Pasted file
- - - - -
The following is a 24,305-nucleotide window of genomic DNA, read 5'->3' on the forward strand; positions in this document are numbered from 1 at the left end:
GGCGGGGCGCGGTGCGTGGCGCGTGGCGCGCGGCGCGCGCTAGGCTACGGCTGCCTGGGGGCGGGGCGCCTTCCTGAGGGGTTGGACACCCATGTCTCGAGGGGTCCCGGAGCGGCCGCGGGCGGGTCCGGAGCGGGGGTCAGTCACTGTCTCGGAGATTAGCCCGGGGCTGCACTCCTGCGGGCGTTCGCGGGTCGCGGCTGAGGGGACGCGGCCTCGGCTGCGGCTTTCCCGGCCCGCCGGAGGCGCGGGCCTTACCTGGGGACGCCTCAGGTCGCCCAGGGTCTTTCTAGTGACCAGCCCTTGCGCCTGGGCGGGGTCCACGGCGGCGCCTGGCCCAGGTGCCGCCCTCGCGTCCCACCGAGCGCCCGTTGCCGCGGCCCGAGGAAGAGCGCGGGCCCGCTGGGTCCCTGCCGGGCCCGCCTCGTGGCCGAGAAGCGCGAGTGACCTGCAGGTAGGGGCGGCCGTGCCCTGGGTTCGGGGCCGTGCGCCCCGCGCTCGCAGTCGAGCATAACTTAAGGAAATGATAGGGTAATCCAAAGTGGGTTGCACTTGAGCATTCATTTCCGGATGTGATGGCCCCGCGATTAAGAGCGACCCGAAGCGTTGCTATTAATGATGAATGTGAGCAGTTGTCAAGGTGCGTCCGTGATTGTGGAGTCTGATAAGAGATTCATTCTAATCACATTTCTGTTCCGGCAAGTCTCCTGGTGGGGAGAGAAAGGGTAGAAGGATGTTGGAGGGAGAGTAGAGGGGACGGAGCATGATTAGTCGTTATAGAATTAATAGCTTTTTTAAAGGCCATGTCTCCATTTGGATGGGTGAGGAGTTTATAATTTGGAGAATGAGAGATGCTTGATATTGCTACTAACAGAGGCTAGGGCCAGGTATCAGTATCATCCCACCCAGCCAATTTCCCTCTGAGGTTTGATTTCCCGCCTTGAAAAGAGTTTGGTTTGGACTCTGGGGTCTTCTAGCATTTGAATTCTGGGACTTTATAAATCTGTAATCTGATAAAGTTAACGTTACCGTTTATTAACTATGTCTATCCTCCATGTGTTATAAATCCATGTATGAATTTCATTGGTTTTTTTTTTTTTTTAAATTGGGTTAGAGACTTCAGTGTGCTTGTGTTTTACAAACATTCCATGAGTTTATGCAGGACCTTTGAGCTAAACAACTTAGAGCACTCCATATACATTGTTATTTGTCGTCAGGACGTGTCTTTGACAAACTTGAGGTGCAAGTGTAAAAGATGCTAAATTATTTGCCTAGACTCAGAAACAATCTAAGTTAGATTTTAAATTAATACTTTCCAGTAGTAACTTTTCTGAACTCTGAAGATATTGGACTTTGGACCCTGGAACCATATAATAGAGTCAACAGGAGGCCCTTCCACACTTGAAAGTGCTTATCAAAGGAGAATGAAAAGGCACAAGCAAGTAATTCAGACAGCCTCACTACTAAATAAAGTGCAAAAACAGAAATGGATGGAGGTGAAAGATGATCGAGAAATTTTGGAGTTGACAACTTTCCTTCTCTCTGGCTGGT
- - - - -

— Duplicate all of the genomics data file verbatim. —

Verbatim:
The following is a 24,305-nucleotide window of genomic DNA, read 5'->3' on the forward strand; positions in this document are numbered from 1 at the left end:
GGCGGGGCGCGGTGCGTGGCGCGTGGCGCGCGGCGCGCGCTAGGCTACGGCTGCCTGGGGGCGGGGCGCCTTCCTGAGGGGTTGGACACCCATGTCTCGAGGGGTCCCGGAGCGGCCGCGGGCGGGTCCGGAGCGGGGGTCAGTCACTGTCTCGGAGATTAGCCCGGGGCTGCACTCCTGCGGGCGTTCGCGGGTCGCGGCTGAGGGGACGCGGCCTCGGCTGCGGCTTTCCCGGCCCGCCGGAGGCGCGGGCCTTACCTGGGGACGCCTCAGGTCGCCCAGGGTCTTTCTAGTGACCAGCCCTTGCGCCTGGGCGGGGTCCACGGCGGCGCCTGGCCCAGGTGCCGCCCTCGCGTCCCACCGAGCGCCCGTTGCCGCGGCCCGAGGAAGAGCGCGGGCCCGCTGGGTCCCTGCCGGGCCCGCCTCGTGGCCGAGAAGCGCGAGTGACCTGCAGGTAGGGGCGGCCGTGCCCTGGGTTCGGGGCCGTGCGCCCCGCGCTCGCAGTCGAGCATAACTTAAGGAAATGATAGGGTAATCCAAAGTGGGTTGCACTTGAGCATTCATTTCCGGATGTGATGGCCCCGCGATTAAGAGCGACCCGAAGCGTTGCTATTAATGATGAATGTGAGCAGTTGTCAAGGTGCGTCCGTGATTGTGGAGTCTGATAAGAGATTCATTCTAATCACATTTCTGTTCCGGCAAGTCTCCTGGTGGGGAGAGAAAGGGTAGAAGGATGTTGGAGGGAGAGTAGAGGGGACGGAGCATGATTAGTCGTTATAGAATTAATAGCTTTTTTAAAGGCCATGTCTCCATTTGGATGGGTGAGGAGTTTATAATTTGGAGAATGAGAGATGCTTGATATTGCTACTAACAGAGGCTAGGGCCAGGTATCAGTATCATCCCACCCAGCCAATTTCCCTCTGAGGTTTGATTTCCCGCCTTGAAAAGAGTTTGGTTTGGACTCTGGGGTCTTCTAGCATTTGAATTCTGGGACTTTATAAATCTGTAATCTGATAAAGTTAACGTTACCGTTTATTAACTATGTCTATCCTCCATGTGTTATAAATCCATGTATGAATTTCATTGGTTTTTTTTTTTTTTTAAATTGGGTTAGAGACTTCAGTGTGCTTGTGTTTTACAAACATTCCATGAGTTTATGCAGGACCTTTGAGCTAAACAACTTAGAGCACTCCATATACATTGTTATTTGTCGTCAGGACGTGTCTTTGACAAACTTGAGGTGCAAGTGTAAAAGATGCTAAATTATTTGCCTAGACTCAGAAACAATCTAAGTTAGATTTTAAATTAATACTTTCCAGTAGTAACTTTTCTGAACTCTGAAGATATTGGACTTTGGACCCTGGAACCATATAATAGAGTCAACAGGAGGCCCTTCCACACTTGAAAGTGCTTATCAAAGGAGAATGAAAAGGCACAAGCAAGTAATTCAGACAGCCTCACTACTAAATAAAGTGCAAAAACAGAAATGGATGGAGGTGAAAGATGATCGAGAAATTTTGGAGTTGACAACTTTCCTTCTCTCTGGCTGGT